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Lake life, Louisiana fishing

Will fish for bait . . .

We're going through where?

We are going through that?

The swirling current of the high and muddy Ouachita River turned the big bass boat around at an odd angle, then Trapper Munn gunned the engine and pushed the boat with he and his fishing partners through about 50 yards of flooded trees and thick bushes. A little banging around off this tree and that tree plus some fast ducking to avoid getting WHOPPED by a bending green willow tree branch came next. Finally the boat broke through into a calmer, more open area, but not before the process was repeated over again to get back into ANOTHER backwater lake even further off the river.

If this sounds like something a couple of crazy college boys chasing their passion of catching largemouth bass would do, you guessed it. And if you guessed there was a crazy old man in there with them, you are right again. Me.

Munn and partner Dustin Perkins stepped into the spotlight of competitive bass fishing just over a week ago when the University of Louisiana – Monroe fishermen won the Bassmaster Central Regional on the Ouachita with a two-day catch of 19 pounds, six ounces. They will be one of 12 central division teams in the Bassmaster College National Championship on Chatuge Reservoir in Georgia July 31-Aug. 2. Perkins is from Pineville and Munn is from Oak Grove. Both are seniors.

To say they are excited would be an understatement.

“It was awesome,” says Perkins. “We have fished all over the place and to win a big tournament in our backyard is just crazy.”

Munn agreed, but said he learned a lot about more than fishing in the win. “One of the reporters asked me where we were fishing and how and I just blurted it out. I wish I wouldn’t have told them quite so many details.”

Live and learn. Besides, as I told Trapper, “Little Moon Lake” isn’t that big of a secret anyway. Not any more…

We got to fish a lot of the water where they had fished in the tournament. One local fisherman who passed by and recognized the

Perkins and Munn fish a river bank on the Ouachita.

Perkins and Munn fish a river bank on the Ouachita.

fishermen laughed and said, “You boys came in today just for a little fun, huh? Nice to not have the pressure of a tournament”.

They grinned and agreed.  Fishing off the Ouachita River this time of year can be challenging, but it is also fun. If you do fish the backwater areas, make sure you let somebody know where you are going and make sure YOU know where you are going. It was nice to know there is a compass app on my cell phone, by the way.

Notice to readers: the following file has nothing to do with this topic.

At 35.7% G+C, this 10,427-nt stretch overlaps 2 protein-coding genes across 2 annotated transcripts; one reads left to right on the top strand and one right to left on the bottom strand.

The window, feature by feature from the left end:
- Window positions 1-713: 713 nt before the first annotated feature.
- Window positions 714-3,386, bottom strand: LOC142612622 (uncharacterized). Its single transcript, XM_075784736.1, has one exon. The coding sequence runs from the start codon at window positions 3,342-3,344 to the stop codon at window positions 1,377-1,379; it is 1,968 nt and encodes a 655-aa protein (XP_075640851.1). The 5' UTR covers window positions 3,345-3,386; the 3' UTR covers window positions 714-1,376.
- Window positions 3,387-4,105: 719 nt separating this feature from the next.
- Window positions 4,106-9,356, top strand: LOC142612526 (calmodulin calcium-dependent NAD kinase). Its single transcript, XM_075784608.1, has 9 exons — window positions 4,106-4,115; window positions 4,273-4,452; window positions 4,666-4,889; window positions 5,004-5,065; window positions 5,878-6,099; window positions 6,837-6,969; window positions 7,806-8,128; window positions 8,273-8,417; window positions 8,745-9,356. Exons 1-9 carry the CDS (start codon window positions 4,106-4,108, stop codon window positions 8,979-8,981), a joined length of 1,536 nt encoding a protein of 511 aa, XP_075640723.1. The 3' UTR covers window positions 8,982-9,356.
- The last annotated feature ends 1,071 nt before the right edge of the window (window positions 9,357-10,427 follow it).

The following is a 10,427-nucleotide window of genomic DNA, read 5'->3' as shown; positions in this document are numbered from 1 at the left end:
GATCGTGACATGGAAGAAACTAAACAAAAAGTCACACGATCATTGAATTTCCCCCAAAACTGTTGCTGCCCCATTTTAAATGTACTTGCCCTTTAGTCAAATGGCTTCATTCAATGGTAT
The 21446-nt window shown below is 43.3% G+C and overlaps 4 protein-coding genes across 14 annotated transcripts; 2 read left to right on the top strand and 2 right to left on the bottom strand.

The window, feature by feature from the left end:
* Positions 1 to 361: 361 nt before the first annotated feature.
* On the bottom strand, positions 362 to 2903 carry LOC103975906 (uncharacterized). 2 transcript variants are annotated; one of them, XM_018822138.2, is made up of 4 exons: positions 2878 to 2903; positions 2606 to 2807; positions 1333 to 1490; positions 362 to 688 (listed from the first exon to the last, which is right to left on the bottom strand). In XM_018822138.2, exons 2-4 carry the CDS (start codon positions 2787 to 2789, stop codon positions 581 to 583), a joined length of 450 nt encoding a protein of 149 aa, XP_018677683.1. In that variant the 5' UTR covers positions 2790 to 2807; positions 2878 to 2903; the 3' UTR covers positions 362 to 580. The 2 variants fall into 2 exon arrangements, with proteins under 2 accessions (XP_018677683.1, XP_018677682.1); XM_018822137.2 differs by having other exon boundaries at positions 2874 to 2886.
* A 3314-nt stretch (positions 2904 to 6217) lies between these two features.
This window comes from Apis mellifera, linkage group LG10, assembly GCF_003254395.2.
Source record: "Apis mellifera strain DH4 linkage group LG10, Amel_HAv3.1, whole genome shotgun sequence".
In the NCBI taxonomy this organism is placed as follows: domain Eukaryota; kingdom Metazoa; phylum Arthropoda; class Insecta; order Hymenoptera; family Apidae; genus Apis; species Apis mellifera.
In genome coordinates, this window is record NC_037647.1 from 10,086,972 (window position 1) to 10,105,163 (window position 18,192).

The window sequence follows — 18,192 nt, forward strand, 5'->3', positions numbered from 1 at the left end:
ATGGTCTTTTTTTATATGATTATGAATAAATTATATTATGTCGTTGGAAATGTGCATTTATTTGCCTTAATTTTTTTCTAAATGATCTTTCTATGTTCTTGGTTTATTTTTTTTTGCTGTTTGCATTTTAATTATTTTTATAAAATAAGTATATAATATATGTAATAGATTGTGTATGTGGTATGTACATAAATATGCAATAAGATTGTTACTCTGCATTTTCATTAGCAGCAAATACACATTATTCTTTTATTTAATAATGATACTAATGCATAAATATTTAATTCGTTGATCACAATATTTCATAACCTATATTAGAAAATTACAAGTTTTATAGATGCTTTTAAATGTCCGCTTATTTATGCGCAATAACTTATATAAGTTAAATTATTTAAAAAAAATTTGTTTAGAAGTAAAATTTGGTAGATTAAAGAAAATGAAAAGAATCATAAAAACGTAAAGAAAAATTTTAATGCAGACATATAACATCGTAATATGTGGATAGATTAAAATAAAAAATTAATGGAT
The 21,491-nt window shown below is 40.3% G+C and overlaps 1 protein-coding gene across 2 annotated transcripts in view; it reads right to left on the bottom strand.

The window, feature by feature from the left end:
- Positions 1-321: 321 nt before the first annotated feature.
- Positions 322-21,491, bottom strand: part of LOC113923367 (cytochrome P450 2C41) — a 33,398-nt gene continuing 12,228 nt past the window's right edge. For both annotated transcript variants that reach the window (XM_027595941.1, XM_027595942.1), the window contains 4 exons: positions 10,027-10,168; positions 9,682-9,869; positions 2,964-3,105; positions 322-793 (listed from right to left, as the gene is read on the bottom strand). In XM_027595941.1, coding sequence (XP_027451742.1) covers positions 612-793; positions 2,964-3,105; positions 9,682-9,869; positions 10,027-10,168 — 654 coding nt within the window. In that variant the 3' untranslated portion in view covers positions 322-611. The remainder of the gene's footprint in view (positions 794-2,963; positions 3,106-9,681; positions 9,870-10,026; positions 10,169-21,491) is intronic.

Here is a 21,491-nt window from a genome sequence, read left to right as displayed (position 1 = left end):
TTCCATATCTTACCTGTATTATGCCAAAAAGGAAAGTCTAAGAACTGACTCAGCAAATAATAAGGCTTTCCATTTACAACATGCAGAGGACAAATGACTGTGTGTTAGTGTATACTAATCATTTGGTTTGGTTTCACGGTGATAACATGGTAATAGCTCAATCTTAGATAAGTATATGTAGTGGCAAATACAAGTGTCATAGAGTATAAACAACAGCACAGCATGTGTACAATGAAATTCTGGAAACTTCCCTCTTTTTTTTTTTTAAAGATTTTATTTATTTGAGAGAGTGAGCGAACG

The highlight of the trip for me, besides getting to know these polite and talented young fisherman, was catching my first bass ever on a Sweet Beaver, their lure of choice to win the College Championship. It looks like a crawfish that got run over, grew a couple of extra claws and has a beaver-like tail. To bass, it must just look like supper.

On a more serious note, competitive bass fishing on the collegiate level has come out of nowhere and blossomed like an azalea bush in spring. I’m glad this wasn’t around when I was in college because that diploma on the wall…well, it would probably not be there.

“It’s a challenge,” Perkins said. “We have to be gone for a week sometimes for practice and a tournament. ULM recognizes the events and we are excused from classes.”  Imagine that, cutting class to go fishing — and it’s excused! They do have to make up all the work, though, and that isn’t easy. The sport is also very expensive and the fishermen don’t get much help.

While a handful of college football players (on full scholarship with personal tutors, their own “apartment” dorm rooms and a training table that would make the Picadilly jealous) clamor to be in a union so they can be treated better, these young fishermen representing their colleges and universities would be happy just for some help with fishing uniforms, expense money and a pack of baits or two.

The way I understand it, the ULM team is basically a “club” and winnings from the club fishermen go back to the club, not to the individuals. That money is then used to help defray some of the expenses for traveling. But when you consider ONE of those Sweet Beaver soft plastic lures costs almost a dollar and a good rod and reel costs $200 each, the cost adds up quickly.  Neither Perkins nor Munn had any complaints, but I’ll say it: It would be nice to see college fishermen get a little more support from their schools and some more sponsors. There were more fans at the final weigh-in of the tournament than I’ve seen at a whole lot of other college athletic events. Getting them some more help is a win-win situation.

In doing a little research, I’ve found some school teams receive financial aid or help with expenses from their institution. Some schools have their teams set up to allow a small portion of the winnings to be kept by the individuals who win it. One college’s team is sponsored by their local Tourism Bureau and others are sponsored by sporting goods dealers and other businesses. College fishing isn’t exactly an NCAA sport, so teams can do whatever they want within the rules of the organizations like BASS and FLW that put on these tournaments.

This is a sport that is on the grow. Six NLU fishermen and two from Louisiana Tech have qualified for this year’s national championship and I’m sure they would love to hear from some folks willing to put bucks behind the bass! If you are a position to help these guys catch a break, or know someone who is, help them out.  They net a lot of great positive media exposure for their universities and communities.  In the meantime, good fishing and keep up the good work!

Trapper Munn and Dustin Perkins of the University of Louisiana at Monroe

Trapper Munn and Dustin Perkins of the University of Louisiana at Monroe

 

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